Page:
“Our existing two milking units were close to capacity, and we’d have struggled to grow without this third site. We simply wouldn’t have been able to carry through this venture without the support of AMC. The new state-of-the-art facility will not only allow us to increase capacity and efficiency, but it also has a positive environmental impact, allowing us to cut the use of artificial fertiliser and replace it with organic material from our own, larger, herd.”

Following the 1987 great storm, John Sclater accelerated a long-term planting programme that has added about 250,000 oak trees to the local countryside, giving him an impressive knowledge of forestry. That knowledge inspired him to research the business benefits of growing Christmas trees, again not least because he knew there were no grants to lose. Other areas of planting include about 1,500 cricket bat willows.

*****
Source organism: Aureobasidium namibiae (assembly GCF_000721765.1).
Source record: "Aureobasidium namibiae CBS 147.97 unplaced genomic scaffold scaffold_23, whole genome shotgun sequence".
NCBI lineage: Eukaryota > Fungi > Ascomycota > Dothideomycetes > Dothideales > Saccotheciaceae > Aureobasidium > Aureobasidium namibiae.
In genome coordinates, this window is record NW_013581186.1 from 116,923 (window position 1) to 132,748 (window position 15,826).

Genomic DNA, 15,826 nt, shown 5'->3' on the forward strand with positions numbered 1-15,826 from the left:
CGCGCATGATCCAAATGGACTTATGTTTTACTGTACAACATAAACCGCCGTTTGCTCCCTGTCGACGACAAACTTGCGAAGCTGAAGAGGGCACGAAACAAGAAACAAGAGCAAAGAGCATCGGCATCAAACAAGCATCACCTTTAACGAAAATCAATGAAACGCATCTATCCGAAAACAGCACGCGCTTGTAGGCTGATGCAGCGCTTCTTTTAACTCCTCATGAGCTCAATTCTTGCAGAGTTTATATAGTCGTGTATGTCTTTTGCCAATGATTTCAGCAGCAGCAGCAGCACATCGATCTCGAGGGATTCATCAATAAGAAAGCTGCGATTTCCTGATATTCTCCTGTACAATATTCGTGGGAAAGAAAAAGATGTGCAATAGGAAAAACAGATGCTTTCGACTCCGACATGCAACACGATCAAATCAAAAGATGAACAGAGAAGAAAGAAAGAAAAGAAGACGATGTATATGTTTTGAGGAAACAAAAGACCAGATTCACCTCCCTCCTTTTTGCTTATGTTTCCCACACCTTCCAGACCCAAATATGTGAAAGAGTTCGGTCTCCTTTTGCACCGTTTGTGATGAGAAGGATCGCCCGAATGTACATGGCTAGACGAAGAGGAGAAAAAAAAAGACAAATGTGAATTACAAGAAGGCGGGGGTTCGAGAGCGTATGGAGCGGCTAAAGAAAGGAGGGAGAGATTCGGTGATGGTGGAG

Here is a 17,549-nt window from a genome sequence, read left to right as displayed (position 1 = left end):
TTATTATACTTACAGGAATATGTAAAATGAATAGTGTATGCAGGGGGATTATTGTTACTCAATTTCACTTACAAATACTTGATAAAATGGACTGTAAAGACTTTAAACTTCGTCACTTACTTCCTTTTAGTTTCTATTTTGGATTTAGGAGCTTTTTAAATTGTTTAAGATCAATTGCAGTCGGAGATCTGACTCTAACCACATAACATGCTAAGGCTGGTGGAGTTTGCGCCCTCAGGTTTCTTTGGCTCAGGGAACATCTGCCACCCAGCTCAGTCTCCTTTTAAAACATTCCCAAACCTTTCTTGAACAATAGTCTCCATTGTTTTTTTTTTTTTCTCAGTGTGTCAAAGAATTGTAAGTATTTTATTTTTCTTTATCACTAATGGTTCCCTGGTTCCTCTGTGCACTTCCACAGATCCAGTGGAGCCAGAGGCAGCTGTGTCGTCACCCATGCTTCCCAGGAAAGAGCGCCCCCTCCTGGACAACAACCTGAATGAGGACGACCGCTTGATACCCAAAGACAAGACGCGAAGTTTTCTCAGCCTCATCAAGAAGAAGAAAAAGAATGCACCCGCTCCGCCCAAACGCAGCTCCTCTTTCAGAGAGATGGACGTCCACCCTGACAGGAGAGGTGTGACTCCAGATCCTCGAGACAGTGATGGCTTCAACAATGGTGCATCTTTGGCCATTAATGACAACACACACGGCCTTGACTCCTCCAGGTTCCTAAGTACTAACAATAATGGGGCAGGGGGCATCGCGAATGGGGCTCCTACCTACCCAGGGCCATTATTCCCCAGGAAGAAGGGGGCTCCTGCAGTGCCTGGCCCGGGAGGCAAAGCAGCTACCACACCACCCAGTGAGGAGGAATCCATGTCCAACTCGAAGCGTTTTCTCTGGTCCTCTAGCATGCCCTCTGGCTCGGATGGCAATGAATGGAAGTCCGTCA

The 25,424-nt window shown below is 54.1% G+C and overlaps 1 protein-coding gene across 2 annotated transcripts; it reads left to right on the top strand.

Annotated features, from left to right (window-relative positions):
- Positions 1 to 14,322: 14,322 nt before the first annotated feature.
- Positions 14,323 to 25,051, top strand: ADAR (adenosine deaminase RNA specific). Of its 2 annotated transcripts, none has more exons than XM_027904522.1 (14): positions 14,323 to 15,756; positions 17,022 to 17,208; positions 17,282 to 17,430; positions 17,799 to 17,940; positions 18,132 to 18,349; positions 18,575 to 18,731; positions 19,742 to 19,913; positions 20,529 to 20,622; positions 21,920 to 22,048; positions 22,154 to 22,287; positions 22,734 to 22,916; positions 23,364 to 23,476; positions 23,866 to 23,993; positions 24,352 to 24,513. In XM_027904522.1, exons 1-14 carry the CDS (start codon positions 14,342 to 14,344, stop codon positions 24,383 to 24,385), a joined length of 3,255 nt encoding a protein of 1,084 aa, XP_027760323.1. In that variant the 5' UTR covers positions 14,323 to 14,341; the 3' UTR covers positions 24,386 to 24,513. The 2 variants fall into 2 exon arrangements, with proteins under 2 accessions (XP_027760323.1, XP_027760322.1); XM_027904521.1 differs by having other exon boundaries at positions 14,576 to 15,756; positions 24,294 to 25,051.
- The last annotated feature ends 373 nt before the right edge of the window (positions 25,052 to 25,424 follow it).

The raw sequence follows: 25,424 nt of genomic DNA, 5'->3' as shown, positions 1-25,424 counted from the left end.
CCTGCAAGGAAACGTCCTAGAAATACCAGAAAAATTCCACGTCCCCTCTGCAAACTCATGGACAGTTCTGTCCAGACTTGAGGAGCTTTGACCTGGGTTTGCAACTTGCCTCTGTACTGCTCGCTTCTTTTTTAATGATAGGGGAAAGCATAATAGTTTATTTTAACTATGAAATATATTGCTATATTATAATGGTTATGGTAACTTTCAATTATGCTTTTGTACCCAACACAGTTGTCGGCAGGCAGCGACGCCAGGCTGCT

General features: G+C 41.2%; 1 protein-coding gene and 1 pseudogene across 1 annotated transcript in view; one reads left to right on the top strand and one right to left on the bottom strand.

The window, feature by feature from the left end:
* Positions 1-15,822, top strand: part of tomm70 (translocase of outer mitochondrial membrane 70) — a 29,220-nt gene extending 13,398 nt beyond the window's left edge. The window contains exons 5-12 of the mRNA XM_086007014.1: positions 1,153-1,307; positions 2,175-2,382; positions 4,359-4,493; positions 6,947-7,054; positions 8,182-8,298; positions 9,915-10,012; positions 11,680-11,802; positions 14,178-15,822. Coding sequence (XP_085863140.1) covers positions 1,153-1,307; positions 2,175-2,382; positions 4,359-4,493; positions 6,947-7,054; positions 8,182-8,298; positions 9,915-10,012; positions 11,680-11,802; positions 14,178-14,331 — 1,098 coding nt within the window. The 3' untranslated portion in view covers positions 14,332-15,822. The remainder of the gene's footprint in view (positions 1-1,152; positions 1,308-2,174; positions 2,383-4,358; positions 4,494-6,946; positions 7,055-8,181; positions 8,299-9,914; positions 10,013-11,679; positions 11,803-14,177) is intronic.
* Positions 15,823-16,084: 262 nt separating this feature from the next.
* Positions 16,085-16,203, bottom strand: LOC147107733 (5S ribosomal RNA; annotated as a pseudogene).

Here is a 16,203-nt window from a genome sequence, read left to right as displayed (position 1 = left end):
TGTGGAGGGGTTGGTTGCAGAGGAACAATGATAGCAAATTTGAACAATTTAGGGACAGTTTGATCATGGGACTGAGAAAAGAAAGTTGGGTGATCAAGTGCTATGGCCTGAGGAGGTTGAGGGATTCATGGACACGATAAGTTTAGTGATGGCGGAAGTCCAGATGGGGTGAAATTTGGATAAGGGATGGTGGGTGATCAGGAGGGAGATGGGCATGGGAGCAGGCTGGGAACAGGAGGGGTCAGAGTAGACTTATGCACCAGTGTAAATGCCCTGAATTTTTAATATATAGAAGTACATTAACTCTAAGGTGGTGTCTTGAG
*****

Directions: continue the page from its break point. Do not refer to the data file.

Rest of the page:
With 225 acres of land at Isfield to the east of the River Ouse unsuitable for dairy use because of poor access and too ravaged by deer to be put down to arable, the estate fenced that area and began to use it for premium, well-shaped trees which will be sold through a new venture, Infinity Christmas Trees, that will supply other outlets as well as their own seasonal store at Gipps Farm.

While the trees won’t be ready for three or four years, the Christmas shop opened in 2018 to build up market demand and has already proved successful selling decorations and locally sourced trees.

Ruth added that with the estate continually looking for new opportunities, the team will be keeping a close eye on the Environmental Land Management scheme when details are known, with the enterprise underpinned by the dairy business.

Photos: ©Martin Apps, Countrywide Photographic